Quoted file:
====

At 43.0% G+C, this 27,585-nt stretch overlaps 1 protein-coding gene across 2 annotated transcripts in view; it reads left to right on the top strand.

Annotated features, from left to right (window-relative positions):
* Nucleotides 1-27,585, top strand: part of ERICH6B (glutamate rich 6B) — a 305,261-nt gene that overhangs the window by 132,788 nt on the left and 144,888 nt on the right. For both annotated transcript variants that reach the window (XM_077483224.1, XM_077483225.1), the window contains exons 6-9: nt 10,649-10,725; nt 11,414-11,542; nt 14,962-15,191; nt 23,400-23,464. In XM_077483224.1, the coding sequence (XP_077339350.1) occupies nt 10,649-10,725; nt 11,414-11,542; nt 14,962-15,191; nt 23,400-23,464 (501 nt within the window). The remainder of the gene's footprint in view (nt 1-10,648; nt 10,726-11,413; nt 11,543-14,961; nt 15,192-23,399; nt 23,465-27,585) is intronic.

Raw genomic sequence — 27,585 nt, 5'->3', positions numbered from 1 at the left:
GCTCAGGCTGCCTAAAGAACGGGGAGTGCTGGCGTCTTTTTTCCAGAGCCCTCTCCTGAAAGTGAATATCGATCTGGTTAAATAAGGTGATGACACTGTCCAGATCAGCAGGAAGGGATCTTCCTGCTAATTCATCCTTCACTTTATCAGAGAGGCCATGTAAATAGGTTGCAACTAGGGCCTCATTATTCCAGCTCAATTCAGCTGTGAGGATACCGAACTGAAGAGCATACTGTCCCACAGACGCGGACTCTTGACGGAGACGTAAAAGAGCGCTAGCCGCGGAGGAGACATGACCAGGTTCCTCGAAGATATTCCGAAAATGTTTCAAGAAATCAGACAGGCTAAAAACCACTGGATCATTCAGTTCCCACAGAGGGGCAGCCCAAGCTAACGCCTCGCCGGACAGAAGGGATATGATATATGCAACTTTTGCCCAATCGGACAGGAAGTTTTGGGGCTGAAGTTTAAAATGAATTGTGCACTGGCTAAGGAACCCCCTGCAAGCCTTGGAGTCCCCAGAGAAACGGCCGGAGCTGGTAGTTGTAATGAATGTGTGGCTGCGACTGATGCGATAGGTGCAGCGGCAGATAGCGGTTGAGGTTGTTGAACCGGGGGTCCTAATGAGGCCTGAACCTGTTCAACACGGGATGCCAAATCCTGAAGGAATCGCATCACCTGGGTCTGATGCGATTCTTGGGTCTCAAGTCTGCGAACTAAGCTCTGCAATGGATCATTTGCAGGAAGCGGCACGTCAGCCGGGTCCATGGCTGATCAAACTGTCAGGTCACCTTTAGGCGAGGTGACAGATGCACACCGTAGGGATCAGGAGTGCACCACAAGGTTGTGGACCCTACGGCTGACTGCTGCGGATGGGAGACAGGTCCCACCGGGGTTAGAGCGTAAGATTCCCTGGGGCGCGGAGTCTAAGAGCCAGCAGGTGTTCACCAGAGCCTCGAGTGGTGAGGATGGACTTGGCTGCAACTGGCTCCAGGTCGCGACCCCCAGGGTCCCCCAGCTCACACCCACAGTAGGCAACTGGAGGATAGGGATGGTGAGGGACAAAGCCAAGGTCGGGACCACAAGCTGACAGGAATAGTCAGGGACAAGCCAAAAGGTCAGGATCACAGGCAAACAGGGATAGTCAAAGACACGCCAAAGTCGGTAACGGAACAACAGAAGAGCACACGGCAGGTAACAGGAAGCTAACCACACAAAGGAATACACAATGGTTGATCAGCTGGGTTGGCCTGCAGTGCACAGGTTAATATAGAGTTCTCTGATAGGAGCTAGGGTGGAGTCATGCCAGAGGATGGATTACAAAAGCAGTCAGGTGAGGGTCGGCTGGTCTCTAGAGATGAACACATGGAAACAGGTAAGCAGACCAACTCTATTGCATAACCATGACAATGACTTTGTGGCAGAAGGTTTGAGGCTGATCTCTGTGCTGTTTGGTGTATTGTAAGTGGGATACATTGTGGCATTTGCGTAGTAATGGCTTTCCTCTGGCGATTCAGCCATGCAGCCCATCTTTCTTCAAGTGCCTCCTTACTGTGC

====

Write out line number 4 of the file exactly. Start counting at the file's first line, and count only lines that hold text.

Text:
Raw genomic sequence — 27,585 nt, 5'->3', positions numbered from 1 at the left: